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questions about powering leds in large matrix like mikes macmux design

Discussion in 'General Electronics Chat' started by deuplonicus, Nov 9, 2010.

  1. deuplonicus

    deuplonicus New Member

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    In the following video, I am sending out 111111000000111111000000111111 via changing the pin states on the data line and sending a clock signal of low to high 6 times.The first shift register is the top right corner, as you can see code appears to work well at first, then it speeds up randomly.



    The LEDs that are turned on at the bottom are disconnected from the data and clock lines, they are showing old data from the test bench when I tested the chips.

    HOWEVER the LEDS at the TOP that are constantly ON are recieving EMI, they work without a (+) from the MIC5891 chips

    as you can see this is a 8*96 matrix, it just changes directions everytime it goes down 8 rows because of daisy chanining.

    here is a picture showing the horrible wire statistics were the data line begins from the arduino:

    [​IMG]
     
    Last edited by a moderator: Sep 10, 2013
  2. RMMM

    RMMM New Member

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    Are you using proper decoupling?

    All this switching is bound to drive hell into the circuit.

    Also, I agree with using shielded wire. Every one of these wires is a LONG antenna.

    Have you scoped any of the lines to see what "extra" they are picking up?
     
  3. deuplonicus

    deuplonicus New Member

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    There is a 15uF 20v tantalum cap at the power and ground at each chip, you can see it on the top of the circuit boards that hold the MIC5891 shift registers, the black rectangle is it.

    and yea, there is a ton of EMI from all this switching power, What kind of shielded wire could I use for four wires at these distances? keep in mind there are 14 shift registers in this single letter.


    I have this really old EICO oscilloscope I've never used with a round green crtv in it, I could try to hook it up, what should I look at? there are too many sources to start.

    what gets me is that the very first chip gets some distortion in the clock line and data line as you can see in the short 11 sec video clip, so even the very first data lines are picking up too much crap. I tried aluminum foil and adding 2.2kohm resistors at the terminals of the data and clock lines to the ground (all at the mic5891 chip) to prevent some signal reflection, but I only tried it on a couple, is it necessary to rig the entire hookup like this to get prevented signal reflections?

    Yea, diagnosing this is going to be a *****, luckily even if I can't program it in time for new years to do cool stuff, I could always strobe it two colors at a time. But eventually I will get this ******* working.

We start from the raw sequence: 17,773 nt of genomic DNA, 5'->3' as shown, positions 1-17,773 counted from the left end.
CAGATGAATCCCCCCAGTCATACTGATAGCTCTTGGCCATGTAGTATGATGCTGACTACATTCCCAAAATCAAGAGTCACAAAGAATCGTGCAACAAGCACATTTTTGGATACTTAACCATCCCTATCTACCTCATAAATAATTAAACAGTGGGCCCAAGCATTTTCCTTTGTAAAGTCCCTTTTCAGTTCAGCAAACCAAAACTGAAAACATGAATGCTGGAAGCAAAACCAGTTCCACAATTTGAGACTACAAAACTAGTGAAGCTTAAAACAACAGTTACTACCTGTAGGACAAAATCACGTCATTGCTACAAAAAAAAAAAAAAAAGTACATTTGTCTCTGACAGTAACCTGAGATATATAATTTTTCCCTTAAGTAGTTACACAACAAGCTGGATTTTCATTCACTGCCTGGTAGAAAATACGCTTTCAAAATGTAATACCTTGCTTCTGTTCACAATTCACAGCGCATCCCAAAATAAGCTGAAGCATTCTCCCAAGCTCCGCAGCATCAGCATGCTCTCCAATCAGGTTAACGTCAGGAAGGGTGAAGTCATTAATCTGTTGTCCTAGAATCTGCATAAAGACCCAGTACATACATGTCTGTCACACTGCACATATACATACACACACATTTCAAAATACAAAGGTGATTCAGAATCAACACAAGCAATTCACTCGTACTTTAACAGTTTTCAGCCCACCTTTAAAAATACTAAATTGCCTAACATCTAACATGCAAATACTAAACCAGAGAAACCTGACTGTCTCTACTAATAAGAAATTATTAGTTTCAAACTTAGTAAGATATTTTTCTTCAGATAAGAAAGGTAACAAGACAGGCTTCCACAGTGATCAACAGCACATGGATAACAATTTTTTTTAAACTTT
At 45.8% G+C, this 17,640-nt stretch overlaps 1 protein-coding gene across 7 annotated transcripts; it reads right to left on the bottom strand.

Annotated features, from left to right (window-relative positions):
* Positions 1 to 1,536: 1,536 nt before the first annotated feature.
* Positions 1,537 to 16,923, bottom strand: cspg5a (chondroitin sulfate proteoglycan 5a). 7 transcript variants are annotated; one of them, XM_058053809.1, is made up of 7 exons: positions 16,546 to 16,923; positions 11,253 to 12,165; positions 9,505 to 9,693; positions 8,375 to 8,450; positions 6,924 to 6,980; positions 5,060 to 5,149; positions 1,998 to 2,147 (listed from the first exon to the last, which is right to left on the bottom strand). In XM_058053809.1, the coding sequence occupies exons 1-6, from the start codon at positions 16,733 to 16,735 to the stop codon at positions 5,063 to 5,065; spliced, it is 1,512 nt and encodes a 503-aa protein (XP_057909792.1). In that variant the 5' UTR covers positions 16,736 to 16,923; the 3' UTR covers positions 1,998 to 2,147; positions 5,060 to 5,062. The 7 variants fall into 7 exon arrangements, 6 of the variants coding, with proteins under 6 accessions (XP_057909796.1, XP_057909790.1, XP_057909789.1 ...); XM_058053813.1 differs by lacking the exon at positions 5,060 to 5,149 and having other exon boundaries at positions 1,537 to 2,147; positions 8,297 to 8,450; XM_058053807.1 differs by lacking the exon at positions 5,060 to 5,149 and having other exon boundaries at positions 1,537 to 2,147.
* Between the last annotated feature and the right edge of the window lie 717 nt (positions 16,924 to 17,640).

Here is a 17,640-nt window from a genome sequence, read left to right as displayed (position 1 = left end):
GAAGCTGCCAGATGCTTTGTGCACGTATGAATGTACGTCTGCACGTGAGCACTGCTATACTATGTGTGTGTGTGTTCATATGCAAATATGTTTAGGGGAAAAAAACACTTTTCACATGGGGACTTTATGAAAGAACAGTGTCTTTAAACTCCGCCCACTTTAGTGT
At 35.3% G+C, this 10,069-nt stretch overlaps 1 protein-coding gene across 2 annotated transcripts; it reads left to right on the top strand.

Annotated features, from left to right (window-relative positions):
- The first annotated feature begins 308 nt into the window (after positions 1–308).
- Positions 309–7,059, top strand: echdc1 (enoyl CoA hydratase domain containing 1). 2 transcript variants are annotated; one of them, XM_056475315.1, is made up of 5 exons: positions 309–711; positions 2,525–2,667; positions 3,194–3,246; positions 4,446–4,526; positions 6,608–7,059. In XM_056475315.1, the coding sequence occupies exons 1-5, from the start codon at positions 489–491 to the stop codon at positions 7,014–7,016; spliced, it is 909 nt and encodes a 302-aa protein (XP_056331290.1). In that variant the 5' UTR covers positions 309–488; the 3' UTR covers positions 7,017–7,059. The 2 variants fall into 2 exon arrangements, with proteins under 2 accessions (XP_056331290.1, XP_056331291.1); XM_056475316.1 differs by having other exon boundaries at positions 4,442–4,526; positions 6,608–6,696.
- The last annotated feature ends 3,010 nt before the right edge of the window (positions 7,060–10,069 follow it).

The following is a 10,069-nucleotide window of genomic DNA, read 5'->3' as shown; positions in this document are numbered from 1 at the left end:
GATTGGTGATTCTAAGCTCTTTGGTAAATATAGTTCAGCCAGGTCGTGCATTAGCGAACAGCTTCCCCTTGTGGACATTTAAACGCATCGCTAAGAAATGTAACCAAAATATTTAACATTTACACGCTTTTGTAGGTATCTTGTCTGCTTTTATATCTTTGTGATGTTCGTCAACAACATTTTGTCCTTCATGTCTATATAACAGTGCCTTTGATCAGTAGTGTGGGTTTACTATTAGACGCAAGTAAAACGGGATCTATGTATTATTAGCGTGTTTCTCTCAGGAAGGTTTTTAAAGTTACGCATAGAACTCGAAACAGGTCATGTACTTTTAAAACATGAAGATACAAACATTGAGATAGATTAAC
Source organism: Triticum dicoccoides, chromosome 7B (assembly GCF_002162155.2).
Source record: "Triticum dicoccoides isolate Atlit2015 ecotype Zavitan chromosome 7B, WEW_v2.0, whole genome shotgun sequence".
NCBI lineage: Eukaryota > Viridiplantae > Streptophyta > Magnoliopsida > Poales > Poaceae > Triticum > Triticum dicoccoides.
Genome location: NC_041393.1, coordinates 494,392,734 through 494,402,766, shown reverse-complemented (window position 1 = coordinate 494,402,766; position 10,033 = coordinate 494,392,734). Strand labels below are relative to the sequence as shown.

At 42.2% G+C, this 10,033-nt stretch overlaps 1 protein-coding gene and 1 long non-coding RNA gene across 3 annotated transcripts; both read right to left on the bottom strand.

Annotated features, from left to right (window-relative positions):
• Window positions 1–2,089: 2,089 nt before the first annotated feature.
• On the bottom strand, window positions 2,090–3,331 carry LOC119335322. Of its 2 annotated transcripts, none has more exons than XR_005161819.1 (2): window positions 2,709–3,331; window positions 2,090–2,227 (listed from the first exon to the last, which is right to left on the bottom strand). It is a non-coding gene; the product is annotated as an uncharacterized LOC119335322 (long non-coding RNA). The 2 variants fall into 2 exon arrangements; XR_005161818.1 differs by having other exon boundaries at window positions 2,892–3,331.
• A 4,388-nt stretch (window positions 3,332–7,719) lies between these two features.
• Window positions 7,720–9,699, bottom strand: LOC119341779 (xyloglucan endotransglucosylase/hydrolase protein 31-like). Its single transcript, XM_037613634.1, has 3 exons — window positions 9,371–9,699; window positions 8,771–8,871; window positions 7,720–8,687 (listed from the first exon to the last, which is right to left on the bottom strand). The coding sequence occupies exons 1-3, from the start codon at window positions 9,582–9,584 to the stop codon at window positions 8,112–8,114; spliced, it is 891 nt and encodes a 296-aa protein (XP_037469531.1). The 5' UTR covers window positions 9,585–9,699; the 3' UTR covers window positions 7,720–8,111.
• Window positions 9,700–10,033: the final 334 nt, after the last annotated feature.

4. dave

    Dave New Member

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  5. RMMM

    RMMM New Member

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    I would get a spool of shielded cat-5.

    You can pick it up cheap, it is twisted pair and shielded, and gives you 8 wires (4 pair).

    You can get cat-5 by the MILE these days.

    As for what to look for on your scope, you will want to see nice, sharp, square waves with no (little) AC.

    AC is interference in this case.

    Check your clock line between every board.

    Hopefully you will find a bad chip and not have to re-wire the sucker.

    Could you have accidentially attached a clock line to the shift register out?

    That would explain the odd/random timing changes. Look for solder bridges, or failed etching on traces.
     
  6. deuplonicus

    deuplonicus New Member

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    Ok, I am thinking cat-5 will work, as I doubled checked the wiring and it is all good.

    Here's a weird note, If I unplug the data line from the arduino after allowing 6 bits to be clocked out, I can watch it seamlessly scroll the 6 columns from top to bottom everytime.

    However when I allow more data to clock out allowing the 6 0s and 6 1s after, it appears to speed up around the 3rd shift register, after the Second set of 1's comes rolling in around the 4th or 5th bit on the first shift register. How could new data so far away affect another shift register's clock speed?

    almost as if the data line is influencing the clock line along the chain. or pherhaps the grid of LEDs is affecting the clock line a couple feet away, but not the LEDs close by. so weird. I'm going to swap over to cat-5 cable soon tonight, as I have a bunch of lan cat-5 cables laying around it turns out.

    Is there a preferred method to cutting apart cat-5 cables for tapping signals from it to multiple circuits along the line?
     
    Last edited: Dec 27, 2010
  7. Mosaic

    Mosaic Well-Known Member